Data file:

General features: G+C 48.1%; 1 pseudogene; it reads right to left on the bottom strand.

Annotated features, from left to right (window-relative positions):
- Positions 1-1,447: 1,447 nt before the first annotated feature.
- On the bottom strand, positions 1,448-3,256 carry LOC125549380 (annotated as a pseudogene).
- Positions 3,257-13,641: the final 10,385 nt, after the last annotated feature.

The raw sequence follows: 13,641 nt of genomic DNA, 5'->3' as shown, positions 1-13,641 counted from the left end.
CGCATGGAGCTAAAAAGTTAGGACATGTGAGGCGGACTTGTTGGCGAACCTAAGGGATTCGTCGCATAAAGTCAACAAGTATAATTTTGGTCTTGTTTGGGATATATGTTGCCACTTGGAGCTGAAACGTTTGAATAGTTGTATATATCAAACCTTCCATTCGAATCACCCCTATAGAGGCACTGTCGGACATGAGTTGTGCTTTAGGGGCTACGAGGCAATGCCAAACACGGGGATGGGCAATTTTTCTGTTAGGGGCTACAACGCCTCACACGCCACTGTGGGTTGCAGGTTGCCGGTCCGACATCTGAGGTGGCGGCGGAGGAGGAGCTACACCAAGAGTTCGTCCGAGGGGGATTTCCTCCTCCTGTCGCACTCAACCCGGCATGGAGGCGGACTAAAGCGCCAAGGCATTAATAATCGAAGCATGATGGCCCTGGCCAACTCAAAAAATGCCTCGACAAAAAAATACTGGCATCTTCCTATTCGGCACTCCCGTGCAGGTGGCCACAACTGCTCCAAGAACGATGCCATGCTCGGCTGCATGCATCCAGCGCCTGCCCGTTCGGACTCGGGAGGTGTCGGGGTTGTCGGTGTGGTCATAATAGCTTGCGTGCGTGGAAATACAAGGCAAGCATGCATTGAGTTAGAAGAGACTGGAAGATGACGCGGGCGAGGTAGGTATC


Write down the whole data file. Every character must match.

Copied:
General features: G+C 48.1%; 1 pseudogene; it reads right to left on the bottom strand.

Annotated features, from left to right (window-relative positions):
- Positions 1-1,447: 1,447 nt before the first annotated feature.
- On the bottom strand, positions 1,448-3,256 carry LOC125549380 (annotated as a pseudogene).
- Positions 3,257-13,641: the final 10,385 nt, after the last annotated feature.

The raw sequence follows: 13,641 nt of genomic DNA, 5'->3' as shown, positions 1-13,641 counted from the left end.
CGCATGGAGCTAAAAAGTTAGGACATGTGAGGCGGACTTGTTGGCGAACCTAAGGGATTCGTCGCATAAAGTCAACAAGTATAATTTTGGTCTTGTTTGGGATATATGTTGCCACTTGGAGCTGAAACGTTTGAATAGTTGTATATATCAAACCTTCCATTCGAATCACCCCTATAGAGGCACTGTCGGACATGAGTTGTGCTTTAGGGGCTACGAGGCAATGCCAAACACGGGGATGGGCAATTTTTCTGTTAGGGGCTACAACGCCTCACACGCCACTGTGGGTTGCAGGTTGCCGGTCCGACATCTGAGGTGGCGGCGGAGGAGGAGCTACACCAAGAGTTCGTCCGAGGGGGATTTCCTCCTCCTGTCGCACTCAACCCGGCATGGAGGCGGACTAAAGCGCCAAGGCATTAATAATCGAAGCATGATGGCCCTGGCCAACTCAAAAAATGCCTCGACAAAAAAATACTGGCATCTTCCTATTCGGCACTCCCGTGCAGGTGGCCACAACTGCTCCAAGAACGATGCCATGCTCGGCTGCATGCATCCAGCGCCTGCCCGTTCGGACTCGGGAGGTGTCGGGGTTGTCGGTGTGGTCATAATAGCTTGCGTGCGTGGAAATACAAGGCAAGCATGCATTGAGTTAGAAGAGACTGGAAGATGACGCGGGCGAGGTAGGTATC